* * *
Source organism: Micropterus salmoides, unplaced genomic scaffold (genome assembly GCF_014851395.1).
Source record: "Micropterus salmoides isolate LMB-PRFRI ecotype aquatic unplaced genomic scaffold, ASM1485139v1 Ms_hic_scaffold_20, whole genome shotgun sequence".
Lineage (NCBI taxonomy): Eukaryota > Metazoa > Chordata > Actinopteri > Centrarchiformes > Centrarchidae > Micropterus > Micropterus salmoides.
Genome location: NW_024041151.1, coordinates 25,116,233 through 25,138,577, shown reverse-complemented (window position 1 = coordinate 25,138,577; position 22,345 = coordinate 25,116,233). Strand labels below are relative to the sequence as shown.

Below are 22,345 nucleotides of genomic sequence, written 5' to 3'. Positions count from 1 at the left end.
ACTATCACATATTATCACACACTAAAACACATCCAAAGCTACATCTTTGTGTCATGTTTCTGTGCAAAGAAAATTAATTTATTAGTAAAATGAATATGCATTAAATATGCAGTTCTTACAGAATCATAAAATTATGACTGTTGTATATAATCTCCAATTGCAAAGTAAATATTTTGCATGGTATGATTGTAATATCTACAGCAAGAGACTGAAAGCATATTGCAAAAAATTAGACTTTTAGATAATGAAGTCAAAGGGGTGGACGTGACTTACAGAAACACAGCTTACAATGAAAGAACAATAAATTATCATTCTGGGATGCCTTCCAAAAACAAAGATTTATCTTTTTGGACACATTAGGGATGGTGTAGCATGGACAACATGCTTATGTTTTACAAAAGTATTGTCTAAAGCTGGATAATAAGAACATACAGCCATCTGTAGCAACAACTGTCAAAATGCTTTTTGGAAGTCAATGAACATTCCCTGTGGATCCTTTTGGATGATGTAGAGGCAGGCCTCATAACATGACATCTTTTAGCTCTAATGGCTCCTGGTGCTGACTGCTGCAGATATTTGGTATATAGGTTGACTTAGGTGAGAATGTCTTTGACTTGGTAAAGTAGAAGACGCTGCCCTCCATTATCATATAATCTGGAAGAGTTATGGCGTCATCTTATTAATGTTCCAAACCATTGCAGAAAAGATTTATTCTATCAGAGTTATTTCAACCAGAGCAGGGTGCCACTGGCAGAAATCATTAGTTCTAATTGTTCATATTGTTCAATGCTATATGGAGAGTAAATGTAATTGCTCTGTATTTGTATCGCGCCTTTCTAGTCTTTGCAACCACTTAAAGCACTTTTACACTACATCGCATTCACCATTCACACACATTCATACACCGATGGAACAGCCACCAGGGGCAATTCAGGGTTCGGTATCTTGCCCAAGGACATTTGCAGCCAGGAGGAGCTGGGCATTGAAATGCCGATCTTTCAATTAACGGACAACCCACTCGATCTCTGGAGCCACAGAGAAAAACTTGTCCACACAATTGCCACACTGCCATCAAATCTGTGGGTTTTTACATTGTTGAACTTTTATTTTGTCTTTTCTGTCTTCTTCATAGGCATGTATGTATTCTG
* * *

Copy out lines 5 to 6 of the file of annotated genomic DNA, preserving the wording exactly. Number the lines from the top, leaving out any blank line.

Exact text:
Below are 22,345 nucleotides of genomic sequence, written 5' to 3'. Positions count from 1 at the left end.
ACTATCACATATTATCACACACTAAAACACATCCAAAGCTACATCTTTGTGTCATGTTTCTGTGCAAAGAAAATTAATTTATTAGTAAAATGAATATGCATTAAATATGCAGTTCTTACAGAATCATAAAATTATGACTGTTGTATATAATCTCCAATTGCAAAGTAAATATTTTGCATGGTATGATTGTAATATCTACAGCAAGAGACTGAAAGCATATTGCAAAAAATTAGACTTTTAGATAATGAAGTCAAAGGGGTGGACGTGACTTACAGAAACACAGCTTACAATGAAAGAACAATAAATTATCATTCTGGGATGCCTTCCAAAAACAAAGATTTATCTTTTTGGACACATTAGGGATGGTGTAGCATGGACAACATGCTTATGTTTTACAAAAGTATTGTCTAAAGCTGGATAATAAGAACATACAGCCATCTGTAGCAACAACTGTCAAAATGCTTTTTGGAAGTCAATGAACATTCCCTGTGGATCCTTTTGGATGATGTAGAGGCAGGCCTCATAACATGACATCTTTTAGCTCTAATGGCTCCTGGTGCTGACTGCTGCAGATATTTGGTATATAGGTTGACTTAGGTGAGAATGTCTTTGACTTGGTAAAGTAGAAGACGCTGCCCTCCATTATCATATAATCTGGAAGAGTTATGGCGTCATCTTATTAATGTTCCAAACCATTGCAGAAAAGATTTATTCTATCAGAGTTATTTCAACCAGAGCAGGGTGCCACTGGCAGAAATCATTAGTTCTAATTGTTCATATTGTTCAATGCTATATGGAGAGTAAATGTAATTGCTCTGTATTTGTATCGCGCCTTTCTAGTCTTTGCAACCACTTAAAGCACTTTTACACTACATCGCATTCACCATTCACACACATTCATACACCGATGGAACAGCCACCAGGGGCAATTCAGGGTTCGGTATCTTGCCCAAGGACATTTGCAGCCAGGAGGAGCTGGGCATTGAAATGCCGATCTTTCAATTAACGGACAACCCACTCGATCTCTGGAGCCACAGAGAAAAACTTGTCCACACAATTGCCACACTGCCATCAAATCTGTGGGTTTTTACATTGTTGAACTTTTATTTTGTCTTTTCTGTCTTCTTCATAGGCATGTATGTATTCTG